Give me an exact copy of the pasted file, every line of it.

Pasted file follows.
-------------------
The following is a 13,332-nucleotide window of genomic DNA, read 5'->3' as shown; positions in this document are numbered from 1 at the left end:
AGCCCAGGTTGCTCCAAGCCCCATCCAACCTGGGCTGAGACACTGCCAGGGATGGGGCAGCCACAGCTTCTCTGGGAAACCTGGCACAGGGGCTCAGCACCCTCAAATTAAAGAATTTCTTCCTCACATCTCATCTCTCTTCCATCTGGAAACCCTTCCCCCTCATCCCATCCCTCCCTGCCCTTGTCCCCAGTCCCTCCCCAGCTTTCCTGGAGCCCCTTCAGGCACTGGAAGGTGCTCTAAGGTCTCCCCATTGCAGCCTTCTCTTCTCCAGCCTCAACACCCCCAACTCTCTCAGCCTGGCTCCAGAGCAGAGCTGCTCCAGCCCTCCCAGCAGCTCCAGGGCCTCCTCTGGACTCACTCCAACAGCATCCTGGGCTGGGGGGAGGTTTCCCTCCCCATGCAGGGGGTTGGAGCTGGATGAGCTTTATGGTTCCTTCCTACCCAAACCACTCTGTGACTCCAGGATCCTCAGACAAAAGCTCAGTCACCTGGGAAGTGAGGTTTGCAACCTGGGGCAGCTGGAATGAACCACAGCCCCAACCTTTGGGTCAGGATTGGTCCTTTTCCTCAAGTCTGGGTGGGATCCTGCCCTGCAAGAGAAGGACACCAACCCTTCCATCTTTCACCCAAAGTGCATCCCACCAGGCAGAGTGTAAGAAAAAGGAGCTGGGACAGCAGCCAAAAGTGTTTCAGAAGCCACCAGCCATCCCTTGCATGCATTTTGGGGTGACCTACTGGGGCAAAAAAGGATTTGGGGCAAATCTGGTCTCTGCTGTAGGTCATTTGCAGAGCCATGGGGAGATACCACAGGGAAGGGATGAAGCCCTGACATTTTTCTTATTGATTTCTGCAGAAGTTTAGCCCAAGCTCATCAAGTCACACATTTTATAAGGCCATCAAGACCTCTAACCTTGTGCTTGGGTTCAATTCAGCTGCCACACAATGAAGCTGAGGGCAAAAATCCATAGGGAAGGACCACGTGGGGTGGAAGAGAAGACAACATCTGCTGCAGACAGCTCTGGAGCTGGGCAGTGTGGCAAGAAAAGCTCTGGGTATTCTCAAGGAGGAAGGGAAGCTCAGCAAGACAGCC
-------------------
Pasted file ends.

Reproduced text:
The following is a 13,332-nucleotide window of genomic DNA, read 5'->3' as shown; positions in this document are numbered from 1 at the left end:
AGCCCAGGTTGCTCCAAGCCCCATCCAACCTGGGCTGAGACACTGCCAGGGATGGGGCAGCCACAGCTTCTCTGGGAAACCTGGCACAGGGGCTCAGCACCCTCAAATTAAAGAATTTCTTCCTCACATCTCATCTCTCTTCCATCTGGAAACCCTTCCCCCTCATCCCATCCCTCCCTGCCCTTGTCCCCAGTCCCTCCCCAGCTTTCCTGGAGCCCCTTCAGGCACTGGAAGGTGCTCTAAGGTCTCCCCATTGCAGCCTTCTCTTCTCCAGCCTCAACACCCCCAACTCTCTCAGCCTGGCTCCAGAGCAGAGCTGCTCCAGCCCTCCCAGCAGCTCCAGGGCCTCCTCTGGACTCACTCCAACAGCATCCTGGGCTGGGGGGAGGTTTCCCTCCCCATGCAGGGGGTTGGAGCTGGATGAGCTTTATGGTTCCTTCCTACCCAAACCACTCTGTGACTCCAGGATCCTCAGACAAAAGCTCAGTCACCTGGGAAGTGAGGTTTGCAACCTGGGGCAGCTGGAATGAACCACAGCCCCAACCTTTGGGTCAGGATTGGTCCTTTTCCTCAAGTCTGGGTGGGATCCTGCCCTGCAAGAGAAGGACACCAACCCTTCCATCTTTCACCCAAAGTGCATCCCACCAGGCAGAGTGTAAGAAAAAGGAGCTGGGACAGCAGCCAAAAGTGTTTCAGAAGCCACCAGCCATCCCTTGCATGCATTTTGGGGTGACCTACTGGGGCAAAAAAGGATTTGGGGCAAATCTGGTCTCTGCTGTAGGTCATTTGCAGAGCCATGGGGAGATACCACAGGGAAGGGATGAAGCCCTGACATTTTTCTTATTGATTTCTGCAGAAGTTTAGCCCAAGCTCATCAAGTCACACATTTTATAAGGCCATCAAGACCTCTAACCTTGTGCTTGGGTTCAATTCAGCTGCCACACAATGAAGCTGAGGGCAAAAATCCATAGGGAAGGACCACGTGGGGTGGAAGAGAAGACAACATCTGCTGCAGACAGCTCTGGAGCTGGGCAGTGTGGCAAGAAAAGCTCTGGGTATTCTCAAGGAGGAAGGGAAGCTCAGCAAGACAGCC